RouterOS Post Exploitation
Shared Objects, RC Scripts, and a Symlink
At DEF CON 27, I presented Help Me, Vulnerabilities! You’re My Only Hope where I discussed the last few years of MikroTik RouterOS exploitation and I released Cleaner Wrasse, a tool to help enable and maintain root shell access in RouterOS 3.x through the current release.
The DEF CON talk also covered past and present post exploitation techniques in RouterOS. I roughly broke the discussion into two parts:
- Places attackers can execute from.
- How to achieve reboot or upgrade persistence.
That is what this blog is about. But why talk about post exploitation? The fact of the matter is these routers have seen a lot of exploitation. But with little to no public research on post exploitation in RouterOS, it isn’t obvious where an analyst might look to determine the scope of the exploitation. Hopefully, this blog and associated tooling can begin to help.
A Brief Explanation of Everything
Before I start talking about post exploitation, you need to have a better idea of RouterOS’s general design. For our purposes, one of the most important things to understand is everything on the system is a package. Pictured to the left, you can see all the packages I have installed on my hAP.
Even the standard Linux-y directories like /bin/, /lib/, /etc/ all come from a package. The system package to be specific.
Packages use the NPK file format. Kirils Solovjovs made this excellent graphic that describes the file format. Each NPK contains a squashfs section. On start up, the squashfs file system is extracted and mounted (or symlinked depending on the installation method) in the /pckg/ directory (this isn’t exactly true for the system package but let’s just ignore that).
Squashfs is read only. You see I can’t touch /pckg/dhcp/lol. That might lead you to believe that the entire system is read only, but that isn’t the case. For example, /pckg/ is actually part of a read-write tmpfs space in /ram/.
Further, the system’s /flash/ directory points to persistent read-write storage. A lot of configuration information is stored there. Also the only persistent storage users have access to, /flash/rw/disk/, is found in this space.
While all of the system’s executables appear to reside within read-only space, there does appear to be some read-write space, both tmpfs and persistent, that an attacker can manipulate. The trick is figuring out how to use that space to achieve and maintain execution.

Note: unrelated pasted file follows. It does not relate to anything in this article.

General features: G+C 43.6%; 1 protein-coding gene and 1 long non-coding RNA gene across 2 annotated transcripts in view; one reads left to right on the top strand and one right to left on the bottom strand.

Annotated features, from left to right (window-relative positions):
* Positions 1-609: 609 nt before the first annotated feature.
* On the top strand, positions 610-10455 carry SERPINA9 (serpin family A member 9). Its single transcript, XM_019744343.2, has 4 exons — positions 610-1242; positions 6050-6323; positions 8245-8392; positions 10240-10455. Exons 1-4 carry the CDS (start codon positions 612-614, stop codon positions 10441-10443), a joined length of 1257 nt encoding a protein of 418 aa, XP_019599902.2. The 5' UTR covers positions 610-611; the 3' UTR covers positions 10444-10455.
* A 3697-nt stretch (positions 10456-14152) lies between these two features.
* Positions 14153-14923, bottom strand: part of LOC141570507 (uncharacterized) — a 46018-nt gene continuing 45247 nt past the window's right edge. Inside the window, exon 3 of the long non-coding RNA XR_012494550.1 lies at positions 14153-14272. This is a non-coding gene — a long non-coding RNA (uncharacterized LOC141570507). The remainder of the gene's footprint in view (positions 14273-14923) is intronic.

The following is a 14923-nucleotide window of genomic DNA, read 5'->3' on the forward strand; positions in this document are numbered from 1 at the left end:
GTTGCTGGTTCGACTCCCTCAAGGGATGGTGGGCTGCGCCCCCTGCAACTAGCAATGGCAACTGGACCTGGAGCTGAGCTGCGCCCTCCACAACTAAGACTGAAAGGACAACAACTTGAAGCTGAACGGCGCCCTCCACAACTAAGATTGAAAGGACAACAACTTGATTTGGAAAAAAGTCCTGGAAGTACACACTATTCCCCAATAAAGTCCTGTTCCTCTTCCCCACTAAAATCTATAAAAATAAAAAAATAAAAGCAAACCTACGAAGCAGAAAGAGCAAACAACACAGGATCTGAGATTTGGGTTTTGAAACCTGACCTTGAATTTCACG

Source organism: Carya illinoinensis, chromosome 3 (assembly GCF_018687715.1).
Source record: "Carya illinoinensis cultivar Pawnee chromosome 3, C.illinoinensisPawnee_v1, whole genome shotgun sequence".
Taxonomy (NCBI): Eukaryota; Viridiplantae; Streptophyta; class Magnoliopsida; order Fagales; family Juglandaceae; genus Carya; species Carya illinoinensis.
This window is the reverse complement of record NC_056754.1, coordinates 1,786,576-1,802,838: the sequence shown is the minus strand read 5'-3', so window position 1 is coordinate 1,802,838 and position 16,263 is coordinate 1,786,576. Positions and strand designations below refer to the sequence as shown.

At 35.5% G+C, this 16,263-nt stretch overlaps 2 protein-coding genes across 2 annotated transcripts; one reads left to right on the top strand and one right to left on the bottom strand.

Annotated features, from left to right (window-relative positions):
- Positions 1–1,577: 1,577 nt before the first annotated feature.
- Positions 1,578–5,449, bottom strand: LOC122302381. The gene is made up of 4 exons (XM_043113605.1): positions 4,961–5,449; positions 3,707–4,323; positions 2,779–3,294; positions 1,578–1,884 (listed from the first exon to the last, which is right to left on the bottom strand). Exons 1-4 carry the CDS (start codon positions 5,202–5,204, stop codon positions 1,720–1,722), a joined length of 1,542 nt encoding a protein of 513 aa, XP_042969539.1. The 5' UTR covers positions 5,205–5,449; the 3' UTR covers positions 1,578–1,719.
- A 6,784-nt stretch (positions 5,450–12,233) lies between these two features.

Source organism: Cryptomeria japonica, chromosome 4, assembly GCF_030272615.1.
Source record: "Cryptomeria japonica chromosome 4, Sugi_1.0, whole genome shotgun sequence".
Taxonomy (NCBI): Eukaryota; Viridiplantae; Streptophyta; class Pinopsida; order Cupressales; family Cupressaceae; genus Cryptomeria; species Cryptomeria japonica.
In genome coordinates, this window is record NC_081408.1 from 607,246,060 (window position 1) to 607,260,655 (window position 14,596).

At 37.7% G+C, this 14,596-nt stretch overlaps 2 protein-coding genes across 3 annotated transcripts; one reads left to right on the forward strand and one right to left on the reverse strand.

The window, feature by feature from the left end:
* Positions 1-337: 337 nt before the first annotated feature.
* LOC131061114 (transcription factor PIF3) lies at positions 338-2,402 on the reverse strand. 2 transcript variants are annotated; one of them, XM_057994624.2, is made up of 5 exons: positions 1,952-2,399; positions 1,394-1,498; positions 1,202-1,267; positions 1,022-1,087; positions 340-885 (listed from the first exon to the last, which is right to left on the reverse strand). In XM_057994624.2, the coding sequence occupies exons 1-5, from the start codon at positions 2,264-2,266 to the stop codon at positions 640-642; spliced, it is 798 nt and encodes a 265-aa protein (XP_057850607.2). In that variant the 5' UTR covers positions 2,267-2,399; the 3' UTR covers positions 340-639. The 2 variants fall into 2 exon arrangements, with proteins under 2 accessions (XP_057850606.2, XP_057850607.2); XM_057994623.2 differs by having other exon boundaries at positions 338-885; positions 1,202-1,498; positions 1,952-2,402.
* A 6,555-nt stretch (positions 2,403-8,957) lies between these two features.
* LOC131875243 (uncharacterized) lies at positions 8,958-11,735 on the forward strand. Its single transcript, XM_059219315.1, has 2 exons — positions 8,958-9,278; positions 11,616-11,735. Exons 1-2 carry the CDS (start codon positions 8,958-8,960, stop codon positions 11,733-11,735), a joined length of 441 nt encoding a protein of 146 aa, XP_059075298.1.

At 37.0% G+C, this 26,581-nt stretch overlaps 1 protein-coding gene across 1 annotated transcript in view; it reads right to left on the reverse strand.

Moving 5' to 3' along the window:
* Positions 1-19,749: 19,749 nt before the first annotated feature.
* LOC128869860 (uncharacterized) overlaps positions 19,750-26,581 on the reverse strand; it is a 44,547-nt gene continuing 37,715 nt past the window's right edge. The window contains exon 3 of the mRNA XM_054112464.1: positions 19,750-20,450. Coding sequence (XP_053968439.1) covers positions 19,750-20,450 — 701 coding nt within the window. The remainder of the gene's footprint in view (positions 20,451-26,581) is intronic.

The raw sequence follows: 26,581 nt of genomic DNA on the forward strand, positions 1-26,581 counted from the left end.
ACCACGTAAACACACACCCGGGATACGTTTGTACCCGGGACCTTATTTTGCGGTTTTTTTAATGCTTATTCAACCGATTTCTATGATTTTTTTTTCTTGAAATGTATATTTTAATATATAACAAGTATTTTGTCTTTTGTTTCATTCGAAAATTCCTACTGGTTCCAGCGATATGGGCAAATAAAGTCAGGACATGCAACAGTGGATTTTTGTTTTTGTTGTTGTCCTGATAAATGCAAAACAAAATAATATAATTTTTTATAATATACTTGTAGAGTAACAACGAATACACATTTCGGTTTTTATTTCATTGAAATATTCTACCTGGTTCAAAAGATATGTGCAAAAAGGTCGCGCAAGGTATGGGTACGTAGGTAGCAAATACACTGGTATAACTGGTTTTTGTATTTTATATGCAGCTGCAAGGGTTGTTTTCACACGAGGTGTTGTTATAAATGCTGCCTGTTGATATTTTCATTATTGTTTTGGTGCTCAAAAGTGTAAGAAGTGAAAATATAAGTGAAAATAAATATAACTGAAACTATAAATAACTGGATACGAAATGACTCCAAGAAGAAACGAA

The other thing that’s important to know is that users don’t actually have access to a real shell on RouterOS. Above, I’ve included a screenshot where I appear to have a root shell. However, that’s only because I’ve exploited the router and enabled the developer backdoor. This shouldn’t actually be possible, but thanks to the magic of vulnerabilities it is.
If you aren’t familiar with the developer backdoor in RouterOS, here is a very quick rundown: Since RouterOS 3.x the system was designed to give you a root busybox shell over telnet or ssh if a special file exists in a specific location on the system (that location has changed over the years). Assuming the special file exists, you access the busybox shell by logging in as the devel user with the admin user’s password.
You can see in the following video, I use HackerFantastic’s set tracefile vulnerability to create the special file /pckg/option on RouterOS 6.41.4. The existence of that file enables the backdoor. After I log in as devel, delete the file, and log out, I can no longer access the root shell.
Okay, you know enough to be dangerous. Onwards to post exploitation!
The attacks are coming from inside SNMP!
The snmp binary (/nova/bin/snmp) is part of the system package. However, there are various other packages that want to add their own functionality to snmp. For example, the dhcp package. In the image below, you can see that /pckg/dhcp has an /snmp/ subdirectory.
When the snmp binary starts up, it will loop over all of the directories in /pckg/ and look for the /nova/lib/snmp/ subdirectory. Any shared object in that subdirectory gets passed to dlopen() and then the shared object’s autorun() is invoked.
Since the dhcp package is mounted as read-only, an attacker can’t modify the loaded shared object. However, as we’ve established, /pckg/ is read-write so an attacker can introduce their own directory structure (e.g. /pckg/snmp_xploit/nova/lib/snmp/). Any shared object stored there would be loaded by snmp.
It’s pretty neat that an attacker can hide within a process that lives in read-only space! But it’s even more useful when combined with a vulnerability that can write files to disk like CVE-2019–3943 or CVE-2018–14847.
I wrote a proof of concept to illustrate the use case with CVE-2019–3943. Essentially, an authenticated attacker can create the /pckg/ directory structure using the vulnerability’s directory traversal.
Once the directories are created, the attacker needs to drop a shared object on disk. Luckily, CVE-2019–3943 can do that as well. Obviously, a real attacker can execute anything from their shared object, but for the proof of concept I create the 6.41+ backdoor file directly from a constructor function.